She tried to speak, but her voice wouldn’t come. They sat in silence for a few moments. She sat remembering how it all came about. She had been at the Spring festival not eight months before when she had been teased for her appearance, got angry and accidentally shown herself for she really was: a Blessed child. The Blessed Children were an odd race of people that had begun to appear through the continent the last fifteen years. Logestella’s own abilities or “powers” had begun to appear while she was the in the orphanage she grew up in. She had runaway and hidden in the forest, travelling east and had been found by old man Evander who had taken her in and adopted her as his granddaughter.
Seven years of living in Snowfall Valley and she had been a normal child. Then that fateful day where she had accidentally shown her powers in front of the whole village. She had gotten very upset indeed when Norris Platman told her she was a freak for having blue hair and orange eyes. Immediately, the ground all around them had plants shooting out of the soft snow and the ground shook from her anger. Once she had calmed down, everything changed. Everyone was afraid of her, and Norris Platman told her she really was a freak of nature. She went home quickly after that and told Evander what had happened. He told everyone that she wasn’t dangerous, just upset.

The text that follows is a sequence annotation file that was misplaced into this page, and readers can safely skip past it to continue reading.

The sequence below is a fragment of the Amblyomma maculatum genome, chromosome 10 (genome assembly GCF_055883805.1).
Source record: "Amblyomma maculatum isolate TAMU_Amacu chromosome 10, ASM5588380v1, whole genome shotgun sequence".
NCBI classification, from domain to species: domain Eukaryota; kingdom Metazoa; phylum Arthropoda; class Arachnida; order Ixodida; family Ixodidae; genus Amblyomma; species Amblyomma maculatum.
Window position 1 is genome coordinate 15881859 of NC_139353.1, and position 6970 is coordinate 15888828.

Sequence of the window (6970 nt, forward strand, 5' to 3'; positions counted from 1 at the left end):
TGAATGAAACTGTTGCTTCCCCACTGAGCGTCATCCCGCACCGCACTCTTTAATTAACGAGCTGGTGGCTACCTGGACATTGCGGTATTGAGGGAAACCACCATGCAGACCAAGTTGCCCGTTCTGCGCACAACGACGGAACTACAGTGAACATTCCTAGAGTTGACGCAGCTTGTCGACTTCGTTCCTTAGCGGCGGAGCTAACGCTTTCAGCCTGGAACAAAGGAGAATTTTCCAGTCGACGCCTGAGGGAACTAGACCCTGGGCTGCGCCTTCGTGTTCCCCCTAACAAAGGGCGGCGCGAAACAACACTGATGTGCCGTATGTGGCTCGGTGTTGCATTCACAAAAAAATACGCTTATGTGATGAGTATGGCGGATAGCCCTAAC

But it was too late as the damage had already been done. She was reported to the nearest Sheriff who then sent a report to the Royal Registry of Blessed Children. The director then sent a representative to Snowfall Valley, searching around to make sure Logestella was the only blessed child there and then made a report on her powers. After that, the whole village pretended she wasn’t there, her only friends remaining were their neighbors, the Mondelliz family, who judged people on character, not difference.
Logestella finally spoke up, her voice timid and her heart sinking.
“Grandpa, I want to stay here. I don’t want to go to the city…” she cried quietly into her knees that she pulled tightly to her chest. The elderly man was silent and nodded.
“Stella, we knew that this would happen eventually. The king is paranoid. He fears an uprising. He doesn’t want his citizens to be more powerful than he or his armies are.”
The wind blew again, and the house creaked furiously. After another angry gust, the girl spoke, regaining some dignity with a strong voice.
“When are they coming to get me?”